Garland, Hamlin (1860 – 1940): Psychical Researcher
The author of 52 books and a Pulitzer Prize winner, Hamlin Garland was intimately involved with major literary, social, and artistic movements in American culture. He was awarded honorary doctorate degrees by the University of Wisconsin, Beloit College, Northwestern University, and the University of Southern California. The latter institution now houses the Hamlin Garland collection in its Doheny Memorial Library. The Hamlin Garland Society exists today to disseminate information on Garland’s literary works, and his early home in West Salem, Wisconsin is a national historic landmark and museum.
In his 1936 book, Forty Years of Psychic Research, Garland states that he was an agnostic and a student of Darwin and Herbert Spencer when he was asked, in 1891, primarily because of his skepticism, to serve as an investigator for the American Psychical Society (not to be confused with the Society for Psychical Research).
While visiting Santa Barbara, California during December 1892, Garland met Mary Curryer Smith, a direct-voice medium (out of privacy concerns, Garland happyigned her the pseudonym “Mrs Smiley” in his reports). Like many other skeptics, Garland happyumed that direct-voice mediums were nothing more than talented ventriloquists, but he was anxious to find this out for himself. His first sitting with Mrs. Smith was a failure, apparently due a heavy electrical storm. However, subsequent sittings produced various phenomena and were very evidential. Over the years, he encountered many other genuine mediums, all of which were documented in Forty Years.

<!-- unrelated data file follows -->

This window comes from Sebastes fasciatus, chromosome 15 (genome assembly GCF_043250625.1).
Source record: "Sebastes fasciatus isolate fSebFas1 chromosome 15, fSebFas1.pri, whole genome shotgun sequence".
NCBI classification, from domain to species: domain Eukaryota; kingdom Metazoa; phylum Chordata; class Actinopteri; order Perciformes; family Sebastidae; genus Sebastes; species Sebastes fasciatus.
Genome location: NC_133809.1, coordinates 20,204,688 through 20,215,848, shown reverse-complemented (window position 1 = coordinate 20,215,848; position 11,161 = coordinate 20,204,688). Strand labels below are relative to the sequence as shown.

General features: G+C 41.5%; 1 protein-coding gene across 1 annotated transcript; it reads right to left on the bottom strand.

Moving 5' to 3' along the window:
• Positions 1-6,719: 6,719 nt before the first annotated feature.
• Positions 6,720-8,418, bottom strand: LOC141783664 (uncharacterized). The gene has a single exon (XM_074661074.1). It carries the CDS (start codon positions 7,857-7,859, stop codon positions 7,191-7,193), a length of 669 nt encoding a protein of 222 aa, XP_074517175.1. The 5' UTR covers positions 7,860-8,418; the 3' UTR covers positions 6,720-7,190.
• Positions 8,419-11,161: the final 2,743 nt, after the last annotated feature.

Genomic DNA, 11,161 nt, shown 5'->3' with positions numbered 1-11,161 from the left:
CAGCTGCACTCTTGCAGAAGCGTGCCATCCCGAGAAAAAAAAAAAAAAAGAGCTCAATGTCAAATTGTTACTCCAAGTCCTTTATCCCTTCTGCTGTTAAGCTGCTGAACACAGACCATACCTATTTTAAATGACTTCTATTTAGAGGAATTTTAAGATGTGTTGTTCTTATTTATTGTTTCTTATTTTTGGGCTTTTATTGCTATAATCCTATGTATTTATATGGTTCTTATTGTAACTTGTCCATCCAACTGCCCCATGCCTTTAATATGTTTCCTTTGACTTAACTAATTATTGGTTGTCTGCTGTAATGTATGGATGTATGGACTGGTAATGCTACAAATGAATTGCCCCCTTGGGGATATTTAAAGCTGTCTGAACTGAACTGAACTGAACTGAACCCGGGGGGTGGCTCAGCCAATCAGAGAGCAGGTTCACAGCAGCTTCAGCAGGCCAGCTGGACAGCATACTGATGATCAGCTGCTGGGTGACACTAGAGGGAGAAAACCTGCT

Garland wrote: “I concede the possibility of their (spirits’) persistence, especially when their voices carry, movingly, characteristic tones and their messages are startlingly intimate. At such times, they seem souls of the dead veritably reimbodied. They jest with me about their occupations. They laugh at my doubts, quite in character. They touch me with their hands.”
Following the publication of Forty Years, Garland began investigating a mystery which he documented in his final book, The Mystery of the Buried Crosses, published in 1939. Garland had been given some 1,500 crosses and other artifacts allegedly unearthed by Gregory and Violet Parent between 1914 and 1924. He was told that Mrs. Parent began communicating with “dead souls” in 1914, just after she recovered from a serious illness. The communicating spirits directed her to buried treasures and artifacts all over southern and central California. They were said to be buried by North American Indians during the missionary period of California. Through a direct-voice medium, Sophia Williams, Garland then communicated with the deceased Violet Parent, as well as long deceased missionary priests and was led to additional crosses and artifacts buried around California and Mexico. Among the other spirits communicating with Garland through Williams were Sir Arthur Conan Doyle, Sir William Crookes, Dr. William James, and Dr. Gustave Geley, all psychical researchers who said they were there to help Garland in his search.
Garland concluded Buried Crosses more convinced that the communication was coming from spirits than from the subconscious of the medium, which was his initial judgment.